The Cambrian Explosion was not the only explosive event in the history of life on earth. The Ediacara Explosion preceded it:
“The explosive evolutionary pattern was a concern to Charles Darwin, because he expected that evolution happens at a slow and constant pace,” said Shuhai Xiao, associate professor of geobiology at Virginia Tech. “Darwin’s perception could be represented by an inverted cone with ever expanding morphological range, but the fossil record of the Cambrian Explosion and since is better represented by a cylinder with a morphological radiation at the base and morphological constraint afterwards.”
Darwin reckoned that there should be long and hidden periods of animal evolution before the Cambrian Explosion, Xiao said.
But paleontologists have not found such evidence, and recently scientists have learned that biological evolution has not been moving on a smooth road. “Accelerated rates may characterize the early evolution of many groups of organisms,” said Michal Kowalewski, professor of geobiology at Virginia Tech.
“But, one thing seems certain — the evolution of earliest macroscopic and complex life also went through an explosive event before to the Cambrian Explosion,” Xiao said. “It now appears that at the dawn of the macroscopic life, between 575 and 520 million years ago, there was not one, but at least two major episodes of abrupt morphological expansion.”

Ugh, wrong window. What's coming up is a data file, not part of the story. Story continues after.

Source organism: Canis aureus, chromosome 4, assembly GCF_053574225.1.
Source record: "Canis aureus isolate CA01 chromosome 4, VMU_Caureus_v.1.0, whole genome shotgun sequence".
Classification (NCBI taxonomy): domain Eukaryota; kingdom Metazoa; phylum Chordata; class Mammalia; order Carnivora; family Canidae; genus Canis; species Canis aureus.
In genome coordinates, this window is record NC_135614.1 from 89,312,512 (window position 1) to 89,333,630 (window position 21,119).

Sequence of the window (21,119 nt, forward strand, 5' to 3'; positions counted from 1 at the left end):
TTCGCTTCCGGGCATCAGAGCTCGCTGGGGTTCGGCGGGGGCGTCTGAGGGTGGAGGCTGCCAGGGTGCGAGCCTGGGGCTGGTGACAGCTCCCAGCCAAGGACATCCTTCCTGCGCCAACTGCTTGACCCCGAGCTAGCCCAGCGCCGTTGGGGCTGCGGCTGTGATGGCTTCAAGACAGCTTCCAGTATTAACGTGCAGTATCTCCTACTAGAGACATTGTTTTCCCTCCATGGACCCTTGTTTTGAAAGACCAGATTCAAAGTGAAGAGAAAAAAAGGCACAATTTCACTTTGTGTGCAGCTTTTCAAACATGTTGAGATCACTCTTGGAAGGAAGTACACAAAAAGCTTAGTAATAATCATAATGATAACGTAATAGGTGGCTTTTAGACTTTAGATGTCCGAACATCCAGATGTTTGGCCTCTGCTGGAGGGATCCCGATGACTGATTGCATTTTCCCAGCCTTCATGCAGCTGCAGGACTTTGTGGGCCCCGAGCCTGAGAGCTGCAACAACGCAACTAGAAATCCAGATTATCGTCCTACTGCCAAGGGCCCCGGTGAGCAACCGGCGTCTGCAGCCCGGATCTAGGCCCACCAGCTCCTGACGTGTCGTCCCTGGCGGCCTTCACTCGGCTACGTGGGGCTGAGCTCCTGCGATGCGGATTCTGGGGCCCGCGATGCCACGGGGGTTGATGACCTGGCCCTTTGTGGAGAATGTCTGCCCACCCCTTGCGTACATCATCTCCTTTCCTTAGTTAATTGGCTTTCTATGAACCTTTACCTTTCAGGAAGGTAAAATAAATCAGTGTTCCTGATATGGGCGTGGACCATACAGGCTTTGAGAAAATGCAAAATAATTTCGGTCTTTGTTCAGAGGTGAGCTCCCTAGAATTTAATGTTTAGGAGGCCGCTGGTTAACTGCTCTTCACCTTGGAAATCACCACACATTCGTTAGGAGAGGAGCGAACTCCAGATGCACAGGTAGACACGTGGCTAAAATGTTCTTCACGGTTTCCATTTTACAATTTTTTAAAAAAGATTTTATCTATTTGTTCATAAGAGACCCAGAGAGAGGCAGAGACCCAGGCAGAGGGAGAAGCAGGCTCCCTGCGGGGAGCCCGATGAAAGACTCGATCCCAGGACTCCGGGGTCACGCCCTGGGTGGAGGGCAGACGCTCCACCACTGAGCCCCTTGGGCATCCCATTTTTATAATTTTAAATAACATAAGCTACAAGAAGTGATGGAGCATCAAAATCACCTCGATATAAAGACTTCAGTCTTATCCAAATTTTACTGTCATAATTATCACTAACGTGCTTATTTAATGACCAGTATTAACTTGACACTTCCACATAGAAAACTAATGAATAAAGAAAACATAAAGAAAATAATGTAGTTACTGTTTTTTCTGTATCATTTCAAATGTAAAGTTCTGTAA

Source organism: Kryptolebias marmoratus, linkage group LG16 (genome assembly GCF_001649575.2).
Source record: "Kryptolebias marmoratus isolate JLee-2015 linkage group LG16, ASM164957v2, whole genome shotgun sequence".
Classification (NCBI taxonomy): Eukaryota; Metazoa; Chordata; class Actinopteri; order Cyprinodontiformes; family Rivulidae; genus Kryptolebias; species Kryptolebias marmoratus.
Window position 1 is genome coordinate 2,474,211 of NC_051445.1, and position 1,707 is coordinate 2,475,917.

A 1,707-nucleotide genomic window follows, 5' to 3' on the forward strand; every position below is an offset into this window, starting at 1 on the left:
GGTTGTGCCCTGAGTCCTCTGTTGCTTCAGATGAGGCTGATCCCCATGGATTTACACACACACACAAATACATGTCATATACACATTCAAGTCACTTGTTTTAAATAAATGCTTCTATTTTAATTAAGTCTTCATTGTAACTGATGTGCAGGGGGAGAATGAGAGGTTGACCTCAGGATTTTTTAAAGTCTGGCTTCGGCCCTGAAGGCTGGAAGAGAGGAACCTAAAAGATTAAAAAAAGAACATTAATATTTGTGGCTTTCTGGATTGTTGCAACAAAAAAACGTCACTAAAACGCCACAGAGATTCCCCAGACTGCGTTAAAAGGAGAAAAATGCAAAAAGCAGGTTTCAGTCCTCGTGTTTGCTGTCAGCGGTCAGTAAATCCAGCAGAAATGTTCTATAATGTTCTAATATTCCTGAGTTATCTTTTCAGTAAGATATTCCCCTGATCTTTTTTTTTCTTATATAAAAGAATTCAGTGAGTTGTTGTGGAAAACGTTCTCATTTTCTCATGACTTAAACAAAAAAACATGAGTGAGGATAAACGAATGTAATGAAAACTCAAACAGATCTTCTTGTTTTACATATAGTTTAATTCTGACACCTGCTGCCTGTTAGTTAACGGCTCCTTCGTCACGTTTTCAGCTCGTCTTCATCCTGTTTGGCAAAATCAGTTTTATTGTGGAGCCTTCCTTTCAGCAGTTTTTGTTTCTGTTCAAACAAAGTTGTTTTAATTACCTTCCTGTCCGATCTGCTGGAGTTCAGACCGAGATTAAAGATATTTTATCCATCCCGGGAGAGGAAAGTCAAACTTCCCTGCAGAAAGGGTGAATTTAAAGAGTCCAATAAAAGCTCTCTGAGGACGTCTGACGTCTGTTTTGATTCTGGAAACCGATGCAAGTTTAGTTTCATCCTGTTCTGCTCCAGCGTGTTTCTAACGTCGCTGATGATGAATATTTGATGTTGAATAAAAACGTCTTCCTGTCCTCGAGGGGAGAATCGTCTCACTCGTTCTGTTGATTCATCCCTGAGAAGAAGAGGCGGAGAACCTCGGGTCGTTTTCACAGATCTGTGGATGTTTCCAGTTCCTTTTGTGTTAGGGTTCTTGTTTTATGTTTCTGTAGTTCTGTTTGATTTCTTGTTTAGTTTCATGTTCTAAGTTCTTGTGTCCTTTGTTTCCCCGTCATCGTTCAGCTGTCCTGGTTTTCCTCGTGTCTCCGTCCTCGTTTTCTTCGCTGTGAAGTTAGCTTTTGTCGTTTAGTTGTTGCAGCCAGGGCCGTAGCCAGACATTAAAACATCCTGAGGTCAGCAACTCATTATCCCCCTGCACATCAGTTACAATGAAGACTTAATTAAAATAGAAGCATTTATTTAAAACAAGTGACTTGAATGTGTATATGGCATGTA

The Ediacara Explosion was followed by relative stasis in basic morphological forms (including many soft-bodied creatures) that persisted in the fossil record until right up to the Cambrian Explosion:
Surprisingly, however, as shown by Shen and colleagues, these earliest Ediacara life forms already occupied a full morphological range of body plans that would ever be realized through the entire history of Ediacara organisms. “In other words, major types of Ediacara organisms appeared at the dawn of their history, during the Avalon Explosion,” Dong said. “Subsequently, Ediacara organisms diversified in White Sea time and then declined in Nama time. But, despite this notable waxing and waning in the number of species, the morphological range of the Avalon organisms were never exceeded through the subsequent history of Ediacara.”